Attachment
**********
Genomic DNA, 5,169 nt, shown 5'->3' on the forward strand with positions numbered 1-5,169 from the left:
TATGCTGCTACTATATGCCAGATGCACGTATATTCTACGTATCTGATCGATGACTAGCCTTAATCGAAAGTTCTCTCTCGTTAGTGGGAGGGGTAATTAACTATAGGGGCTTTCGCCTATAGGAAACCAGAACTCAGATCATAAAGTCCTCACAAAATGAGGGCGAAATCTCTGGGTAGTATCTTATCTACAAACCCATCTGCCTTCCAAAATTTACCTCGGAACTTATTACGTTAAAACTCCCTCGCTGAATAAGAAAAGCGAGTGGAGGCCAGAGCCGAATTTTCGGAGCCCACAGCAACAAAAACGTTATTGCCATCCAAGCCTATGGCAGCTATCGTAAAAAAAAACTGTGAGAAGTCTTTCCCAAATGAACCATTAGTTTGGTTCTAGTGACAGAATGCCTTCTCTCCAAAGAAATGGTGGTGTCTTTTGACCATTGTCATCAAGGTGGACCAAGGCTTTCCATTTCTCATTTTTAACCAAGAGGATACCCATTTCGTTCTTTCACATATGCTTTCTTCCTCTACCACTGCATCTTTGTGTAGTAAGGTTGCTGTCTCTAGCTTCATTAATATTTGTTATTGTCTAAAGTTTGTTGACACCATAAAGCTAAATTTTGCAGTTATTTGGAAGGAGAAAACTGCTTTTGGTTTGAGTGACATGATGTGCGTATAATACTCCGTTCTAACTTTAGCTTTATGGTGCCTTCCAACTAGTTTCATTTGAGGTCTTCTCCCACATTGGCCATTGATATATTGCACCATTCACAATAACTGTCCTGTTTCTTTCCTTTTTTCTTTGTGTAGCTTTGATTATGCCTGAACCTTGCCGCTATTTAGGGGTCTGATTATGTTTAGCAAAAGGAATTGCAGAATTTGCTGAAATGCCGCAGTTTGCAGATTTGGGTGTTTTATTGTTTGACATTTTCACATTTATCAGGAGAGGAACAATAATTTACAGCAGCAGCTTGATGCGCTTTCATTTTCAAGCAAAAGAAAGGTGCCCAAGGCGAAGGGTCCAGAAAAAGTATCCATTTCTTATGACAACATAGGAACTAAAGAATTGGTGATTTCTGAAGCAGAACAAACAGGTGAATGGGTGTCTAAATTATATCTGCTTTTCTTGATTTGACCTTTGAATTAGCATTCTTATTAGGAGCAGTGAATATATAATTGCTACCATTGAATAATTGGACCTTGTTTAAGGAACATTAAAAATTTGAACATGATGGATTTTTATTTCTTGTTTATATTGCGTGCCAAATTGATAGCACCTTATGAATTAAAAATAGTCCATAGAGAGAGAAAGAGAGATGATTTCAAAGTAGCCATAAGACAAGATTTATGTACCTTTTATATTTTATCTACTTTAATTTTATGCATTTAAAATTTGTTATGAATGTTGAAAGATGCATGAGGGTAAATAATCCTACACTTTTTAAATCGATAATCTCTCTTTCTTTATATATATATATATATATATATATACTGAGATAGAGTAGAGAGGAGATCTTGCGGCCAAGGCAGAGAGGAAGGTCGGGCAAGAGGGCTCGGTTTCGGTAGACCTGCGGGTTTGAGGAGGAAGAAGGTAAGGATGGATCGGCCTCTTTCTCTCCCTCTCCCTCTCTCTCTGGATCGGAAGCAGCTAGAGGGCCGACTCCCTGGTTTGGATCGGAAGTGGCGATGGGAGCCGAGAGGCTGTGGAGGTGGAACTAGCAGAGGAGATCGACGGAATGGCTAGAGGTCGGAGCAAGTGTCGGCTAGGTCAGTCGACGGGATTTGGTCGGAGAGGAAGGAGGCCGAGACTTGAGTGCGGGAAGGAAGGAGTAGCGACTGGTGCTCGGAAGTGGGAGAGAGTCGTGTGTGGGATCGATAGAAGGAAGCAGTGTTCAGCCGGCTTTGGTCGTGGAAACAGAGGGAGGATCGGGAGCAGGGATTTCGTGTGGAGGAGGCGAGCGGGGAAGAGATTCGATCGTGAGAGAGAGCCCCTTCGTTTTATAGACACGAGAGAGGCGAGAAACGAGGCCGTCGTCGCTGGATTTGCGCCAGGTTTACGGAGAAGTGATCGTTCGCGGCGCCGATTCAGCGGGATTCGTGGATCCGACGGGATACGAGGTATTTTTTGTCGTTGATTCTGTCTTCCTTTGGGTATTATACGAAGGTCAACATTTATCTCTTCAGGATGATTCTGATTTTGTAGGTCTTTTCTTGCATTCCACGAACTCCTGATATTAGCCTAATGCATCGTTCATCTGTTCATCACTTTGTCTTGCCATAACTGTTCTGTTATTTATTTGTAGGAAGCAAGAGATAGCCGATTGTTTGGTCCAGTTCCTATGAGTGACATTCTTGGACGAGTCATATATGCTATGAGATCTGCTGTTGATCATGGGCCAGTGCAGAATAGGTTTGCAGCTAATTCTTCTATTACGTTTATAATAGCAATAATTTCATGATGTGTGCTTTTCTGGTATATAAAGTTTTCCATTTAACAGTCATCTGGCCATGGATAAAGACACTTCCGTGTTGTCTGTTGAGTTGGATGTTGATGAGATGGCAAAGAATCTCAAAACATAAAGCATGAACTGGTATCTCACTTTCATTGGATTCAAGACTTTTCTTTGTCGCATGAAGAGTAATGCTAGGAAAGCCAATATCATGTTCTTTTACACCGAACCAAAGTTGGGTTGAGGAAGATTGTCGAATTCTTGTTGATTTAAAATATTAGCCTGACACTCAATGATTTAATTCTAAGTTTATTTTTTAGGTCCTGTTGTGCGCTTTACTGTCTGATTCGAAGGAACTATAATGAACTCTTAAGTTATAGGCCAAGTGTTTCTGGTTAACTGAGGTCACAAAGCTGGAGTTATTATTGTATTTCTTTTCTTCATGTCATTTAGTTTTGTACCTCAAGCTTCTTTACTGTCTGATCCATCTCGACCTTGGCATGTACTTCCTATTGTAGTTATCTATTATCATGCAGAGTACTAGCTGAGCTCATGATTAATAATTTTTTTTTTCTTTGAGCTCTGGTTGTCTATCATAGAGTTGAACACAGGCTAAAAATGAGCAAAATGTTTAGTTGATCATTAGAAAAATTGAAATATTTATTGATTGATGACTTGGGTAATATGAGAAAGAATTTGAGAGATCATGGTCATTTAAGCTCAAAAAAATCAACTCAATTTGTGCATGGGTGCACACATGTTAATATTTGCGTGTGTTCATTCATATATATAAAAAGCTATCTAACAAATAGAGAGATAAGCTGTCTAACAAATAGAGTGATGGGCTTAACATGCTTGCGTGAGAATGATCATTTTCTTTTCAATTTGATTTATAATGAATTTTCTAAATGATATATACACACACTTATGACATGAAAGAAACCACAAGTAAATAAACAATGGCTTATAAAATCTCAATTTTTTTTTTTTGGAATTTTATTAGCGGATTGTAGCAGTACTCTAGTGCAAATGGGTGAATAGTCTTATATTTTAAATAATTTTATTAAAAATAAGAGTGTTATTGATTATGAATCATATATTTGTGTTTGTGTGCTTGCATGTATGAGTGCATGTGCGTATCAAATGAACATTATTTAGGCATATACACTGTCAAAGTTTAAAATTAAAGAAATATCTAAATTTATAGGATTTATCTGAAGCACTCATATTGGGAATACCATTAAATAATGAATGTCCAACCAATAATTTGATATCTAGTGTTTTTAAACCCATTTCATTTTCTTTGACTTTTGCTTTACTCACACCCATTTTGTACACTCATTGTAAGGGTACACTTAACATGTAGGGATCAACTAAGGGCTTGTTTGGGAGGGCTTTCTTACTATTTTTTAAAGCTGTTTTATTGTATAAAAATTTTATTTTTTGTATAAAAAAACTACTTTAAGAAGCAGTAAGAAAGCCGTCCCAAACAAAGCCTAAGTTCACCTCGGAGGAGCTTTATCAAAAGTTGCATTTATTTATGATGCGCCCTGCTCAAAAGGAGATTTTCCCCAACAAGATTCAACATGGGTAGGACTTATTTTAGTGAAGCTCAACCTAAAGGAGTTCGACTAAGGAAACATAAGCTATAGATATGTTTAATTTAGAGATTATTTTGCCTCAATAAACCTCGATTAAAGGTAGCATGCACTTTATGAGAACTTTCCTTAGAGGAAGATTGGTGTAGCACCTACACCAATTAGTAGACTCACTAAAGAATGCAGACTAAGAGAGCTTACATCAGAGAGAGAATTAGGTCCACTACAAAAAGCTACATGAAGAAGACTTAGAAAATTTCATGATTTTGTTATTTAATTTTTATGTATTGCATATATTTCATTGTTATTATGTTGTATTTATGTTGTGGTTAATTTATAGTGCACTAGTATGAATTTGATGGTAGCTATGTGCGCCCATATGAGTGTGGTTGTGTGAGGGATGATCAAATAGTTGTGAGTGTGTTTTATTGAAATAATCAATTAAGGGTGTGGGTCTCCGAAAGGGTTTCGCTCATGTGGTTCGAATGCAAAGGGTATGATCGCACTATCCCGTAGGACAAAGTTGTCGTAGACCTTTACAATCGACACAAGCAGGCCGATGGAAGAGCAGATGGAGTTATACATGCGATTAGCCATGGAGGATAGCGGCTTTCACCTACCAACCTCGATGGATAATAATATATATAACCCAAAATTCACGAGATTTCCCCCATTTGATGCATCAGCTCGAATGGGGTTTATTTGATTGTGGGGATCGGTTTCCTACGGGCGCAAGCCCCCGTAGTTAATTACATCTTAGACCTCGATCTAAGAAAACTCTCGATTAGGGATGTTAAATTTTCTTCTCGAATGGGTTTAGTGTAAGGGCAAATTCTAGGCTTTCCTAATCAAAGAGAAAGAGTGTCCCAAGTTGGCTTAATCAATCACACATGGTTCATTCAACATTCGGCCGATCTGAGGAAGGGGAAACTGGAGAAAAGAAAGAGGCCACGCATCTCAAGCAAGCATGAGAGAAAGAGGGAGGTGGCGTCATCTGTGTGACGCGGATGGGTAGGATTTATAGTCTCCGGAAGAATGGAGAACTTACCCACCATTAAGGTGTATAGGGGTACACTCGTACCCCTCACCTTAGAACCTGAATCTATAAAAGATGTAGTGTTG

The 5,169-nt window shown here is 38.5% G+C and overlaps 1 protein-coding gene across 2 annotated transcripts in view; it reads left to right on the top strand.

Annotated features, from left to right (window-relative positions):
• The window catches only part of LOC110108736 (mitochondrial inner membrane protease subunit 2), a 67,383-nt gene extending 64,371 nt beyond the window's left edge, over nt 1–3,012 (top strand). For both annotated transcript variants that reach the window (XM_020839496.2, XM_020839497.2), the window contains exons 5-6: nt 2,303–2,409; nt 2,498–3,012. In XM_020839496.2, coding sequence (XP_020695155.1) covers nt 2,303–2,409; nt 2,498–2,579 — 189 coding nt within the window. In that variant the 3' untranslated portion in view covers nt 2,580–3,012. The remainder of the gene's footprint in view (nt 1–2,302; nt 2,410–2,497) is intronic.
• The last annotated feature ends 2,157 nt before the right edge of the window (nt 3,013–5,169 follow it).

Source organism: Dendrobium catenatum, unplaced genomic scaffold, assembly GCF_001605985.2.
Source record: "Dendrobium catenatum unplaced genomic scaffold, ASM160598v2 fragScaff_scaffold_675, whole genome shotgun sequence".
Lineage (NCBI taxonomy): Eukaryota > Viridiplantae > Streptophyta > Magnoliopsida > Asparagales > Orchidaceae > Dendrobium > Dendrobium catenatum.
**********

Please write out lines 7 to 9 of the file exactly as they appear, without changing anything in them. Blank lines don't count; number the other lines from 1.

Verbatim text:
Source organism: Dendrobium catenatum, unplaced genomic scaffold, assembly GCF_001605985.2.
Source record: "Dendrobium catenatum unplaced genomic scaffold, ASM160598v2 fragScaff_scaffold_675, whole genome shotgun sequence".
Lineage (NCBI taxonomy): Eukaryota > Viridiplantae > Streptophyta > Magnoliopsida > Asparagales > Orchidaceae > Dendrobium > Dendrobium catenatum.